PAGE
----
Saturday, May 23, 2009

Feedback from nutrition expert

Jackie, hi,

An interesting idea, your hybrid food, but doesn’t sound like meals would be very much fun! If you think of all the rolls food has in your life other than nutrition it’s difficult to imagine a liquid concentrate being fulfilling. (except of course when you’re working flat out to finish an assignment!)

But to answer your questions: the Nutrient Reference Values for Australia and New Zealand (NRVs) provide values recommended for all nutrients (you can access this document on the Ministry of Health website). The RDIs provide the amount of nutrients thought to be ensure that most people will have sufficient to meet identified outcomes, this mainly refers to the micronutrients (i.e. vitamins and minerals). Energy obviously depends on activity levels, body composition and growth. And amount of fat and carbohydrates are related to energy (as is protein to some extent)—research has not been able to identify the optimal amount of the energy providing nutrients, but current recommendations to reduce risk of chronic disease are for 20-35% of energy from fat, 45-65% from carbohydrates and 15-25% from protein.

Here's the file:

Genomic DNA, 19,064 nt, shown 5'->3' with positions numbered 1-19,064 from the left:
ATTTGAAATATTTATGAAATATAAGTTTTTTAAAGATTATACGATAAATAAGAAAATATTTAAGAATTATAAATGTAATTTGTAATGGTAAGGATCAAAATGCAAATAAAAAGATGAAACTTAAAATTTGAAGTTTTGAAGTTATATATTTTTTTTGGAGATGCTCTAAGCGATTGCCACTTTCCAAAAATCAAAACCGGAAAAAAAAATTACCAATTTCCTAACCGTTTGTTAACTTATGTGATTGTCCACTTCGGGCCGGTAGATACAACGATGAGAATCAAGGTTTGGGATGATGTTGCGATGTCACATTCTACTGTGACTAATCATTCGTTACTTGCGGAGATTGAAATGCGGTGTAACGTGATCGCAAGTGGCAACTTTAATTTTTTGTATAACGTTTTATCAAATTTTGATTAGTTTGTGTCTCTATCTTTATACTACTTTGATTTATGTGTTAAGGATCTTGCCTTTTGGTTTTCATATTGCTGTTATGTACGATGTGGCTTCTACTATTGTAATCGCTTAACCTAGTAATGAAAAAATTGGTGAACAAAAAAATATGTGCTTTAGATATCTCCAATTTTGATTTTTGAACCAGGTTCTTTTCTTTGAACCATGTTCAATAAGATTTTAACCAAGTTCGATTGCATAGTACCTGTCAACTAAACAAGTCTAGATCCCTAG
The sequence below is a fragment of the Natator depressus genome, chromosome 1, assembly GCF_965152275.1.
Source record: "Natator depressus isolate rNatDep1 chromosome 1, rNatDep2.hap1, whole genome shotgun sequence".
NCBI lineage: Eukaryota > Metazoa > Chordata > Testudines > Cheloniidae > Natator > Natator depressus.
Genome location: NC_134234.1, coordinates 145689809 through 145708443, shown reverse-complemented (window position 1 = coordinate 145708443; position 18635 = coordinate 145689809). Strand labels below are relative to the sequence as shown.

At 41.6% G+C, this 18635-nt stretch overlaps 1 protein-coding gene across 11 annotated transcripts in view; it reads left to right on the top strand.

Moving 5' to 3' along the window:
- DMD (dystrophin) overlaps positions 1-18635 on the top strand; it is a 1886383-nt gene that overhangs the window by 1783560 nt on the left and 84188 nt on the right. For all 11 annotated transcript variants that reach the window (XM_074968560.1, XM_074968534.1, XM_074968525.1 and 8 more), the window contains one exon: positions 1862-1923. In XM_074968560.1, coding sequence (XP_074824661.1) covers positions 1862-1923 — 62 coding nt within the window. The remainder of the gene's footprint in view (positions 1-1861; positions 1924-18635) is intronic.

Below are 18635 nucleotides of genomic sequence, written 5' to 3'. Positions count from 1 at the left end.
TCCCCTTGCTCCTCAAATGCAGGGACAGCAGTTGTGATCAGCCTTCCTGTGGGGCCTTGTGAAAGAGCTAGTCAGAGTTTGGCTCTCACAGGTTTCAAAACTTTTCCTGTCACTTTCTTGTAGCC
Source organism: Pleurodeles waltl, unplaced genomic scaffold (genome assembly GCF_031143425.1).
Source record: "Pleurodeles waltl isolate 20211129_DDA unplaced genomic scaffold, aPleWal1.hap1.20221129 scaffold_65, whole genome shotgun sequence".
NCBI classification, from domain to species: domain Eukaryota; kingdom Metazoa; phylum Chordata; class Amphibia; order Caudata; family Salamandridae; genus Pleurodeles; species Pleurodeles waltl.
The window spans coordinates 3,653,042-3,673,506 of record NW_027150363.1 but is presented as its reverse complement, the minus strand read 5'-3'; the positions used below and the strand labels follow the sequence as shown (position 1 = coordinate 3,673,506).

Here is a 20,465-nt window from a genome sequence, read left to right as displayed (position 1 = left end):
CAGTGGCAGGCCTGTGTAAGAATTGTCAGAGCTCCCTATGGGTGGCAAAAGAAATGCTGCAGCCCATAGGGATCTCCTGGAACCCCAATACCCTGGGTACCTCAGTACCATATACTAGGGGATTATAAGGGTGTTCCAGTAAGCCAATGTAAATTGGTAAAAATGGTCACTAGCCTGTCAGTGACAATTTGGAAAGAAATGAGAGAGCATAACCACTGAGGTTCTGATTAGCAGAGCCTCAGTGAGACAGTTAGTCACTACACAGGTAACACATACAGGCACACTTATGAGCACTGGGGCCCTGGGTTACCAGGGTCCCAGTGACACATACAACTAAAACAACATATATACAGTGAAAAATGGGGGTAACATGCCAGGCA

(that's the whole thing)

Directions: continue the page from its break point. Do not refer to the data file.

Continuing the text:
In answer to your 2nd question, yes, we have enough information to produce an artificial food that can allow survival, but 1) who would want to eat only that? And 2) survival might not be optimal. Much of current nutrition research is learning about components of food other than currently identified “essential” nutrients that are beneficial for health. So if you do not get enough vitamin C, after a period of time you will die (so vitamin C is essential), but if by consuming brassicas (e.g. broccoli, brussel sprouts) you will obtain a chemical that will help reduce risk of colon cancer (but if you don’t eat these foods you still might never get colon cancer).

Plants are a more efficient way to obtain nutrition than through animal sources. And it is possible to design a food that meets basic nutritional needs better than is likely when people self-select a diet from all available foods. One of the exciting potentials with plants are the phytochemicals that may have benefits beyond the basic ‘required’ nutrition (i.e. the NRVs/RDIs) – can these be concentrated in your hybrid food, or will they be lost in the processing?

Please feel free to get back to me if you don’t understand my comments.

Best wishes,

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